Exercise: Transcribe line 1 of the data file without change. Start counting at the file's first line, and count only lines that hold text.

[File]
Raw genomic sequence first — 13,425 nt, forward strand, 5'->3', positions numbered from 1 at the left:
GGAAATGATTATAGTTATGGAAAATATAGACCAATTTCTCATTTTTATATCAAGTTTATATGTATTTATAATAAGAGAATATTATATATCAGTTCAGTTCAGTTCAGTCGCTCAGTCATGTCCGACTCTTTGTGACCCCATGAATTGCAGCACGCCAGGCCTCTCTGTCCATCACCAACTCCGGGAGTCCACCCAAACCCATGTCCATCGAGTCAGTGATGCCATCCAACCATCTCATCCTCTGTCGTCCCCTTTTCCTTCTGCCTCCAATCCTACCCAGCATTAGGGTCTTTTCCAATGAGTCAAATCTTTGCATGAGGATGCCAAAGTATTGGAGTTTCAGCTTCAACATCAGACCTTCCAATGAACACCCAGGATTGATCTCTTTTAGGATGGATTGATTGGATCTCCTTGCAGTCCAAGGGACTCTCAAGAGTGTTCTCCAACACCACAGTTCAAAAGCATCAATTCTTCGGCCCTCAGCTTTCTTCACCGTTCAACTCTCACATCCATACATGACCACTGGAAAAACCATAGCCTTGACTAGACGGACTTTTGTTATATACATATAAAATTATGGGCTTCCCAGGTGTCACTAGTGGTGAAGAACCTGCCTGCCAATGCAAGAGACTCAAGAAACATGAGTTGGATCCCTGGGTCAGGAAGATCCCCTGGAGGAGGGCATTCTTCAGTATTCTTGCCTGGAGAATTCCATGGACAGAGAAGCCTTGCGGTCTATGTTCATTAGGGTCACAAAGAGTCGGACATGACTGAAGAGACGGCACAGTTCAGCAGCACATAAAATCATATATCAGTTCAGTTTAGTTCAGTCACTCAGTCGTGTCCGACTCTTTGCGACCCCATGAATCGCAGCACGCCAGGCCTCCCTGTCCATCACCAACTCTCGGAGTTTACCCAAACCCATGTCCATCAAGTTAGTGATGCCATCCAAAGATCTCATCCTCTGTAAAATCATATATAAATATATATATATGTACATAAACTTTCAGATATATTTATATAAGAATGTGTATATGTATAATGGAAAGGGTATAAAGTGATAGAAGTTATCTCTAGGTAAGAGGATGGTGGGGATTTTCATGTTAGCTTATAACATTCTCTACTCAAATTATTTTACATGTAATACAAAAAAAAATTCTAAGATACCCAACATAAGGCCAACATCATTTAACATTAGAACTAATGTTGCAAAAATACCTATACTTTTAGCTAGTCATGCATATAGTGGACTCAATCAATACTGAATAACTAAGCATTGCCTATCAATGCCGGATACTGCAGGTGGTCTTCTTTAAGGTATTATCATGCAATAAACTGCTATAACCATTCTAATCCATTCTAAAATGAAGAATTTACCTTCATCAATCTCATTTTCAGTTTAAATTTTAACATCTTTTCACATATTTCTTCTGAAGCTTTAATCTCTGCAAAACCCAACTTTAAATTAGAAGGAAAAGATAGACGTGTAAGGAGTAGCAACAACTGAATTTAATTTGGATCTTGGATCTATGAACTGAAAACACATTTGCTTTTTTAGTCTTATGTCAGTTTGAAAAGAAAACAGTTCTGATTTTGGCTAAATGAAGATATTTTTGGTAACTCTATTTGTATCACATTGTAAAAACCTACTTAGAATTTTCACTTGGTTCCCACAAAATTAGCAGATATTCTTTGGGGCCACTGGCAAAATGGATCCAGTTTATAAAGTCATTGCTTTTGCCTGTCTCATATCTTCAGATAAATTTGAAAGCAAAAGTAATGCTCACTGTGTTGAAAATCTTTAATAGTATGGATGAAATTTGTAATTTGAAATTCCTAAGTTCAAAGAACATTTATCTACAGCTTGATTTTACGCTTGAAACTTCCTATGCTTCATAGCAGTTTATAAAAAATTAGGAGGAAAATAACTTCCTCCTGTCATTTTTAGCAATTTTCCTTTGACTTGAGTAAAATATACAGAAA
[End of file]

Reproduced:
Raw genomic sequence first — 13,425 nt, forward strand, 5'->3', positions numbered from 1 at the left: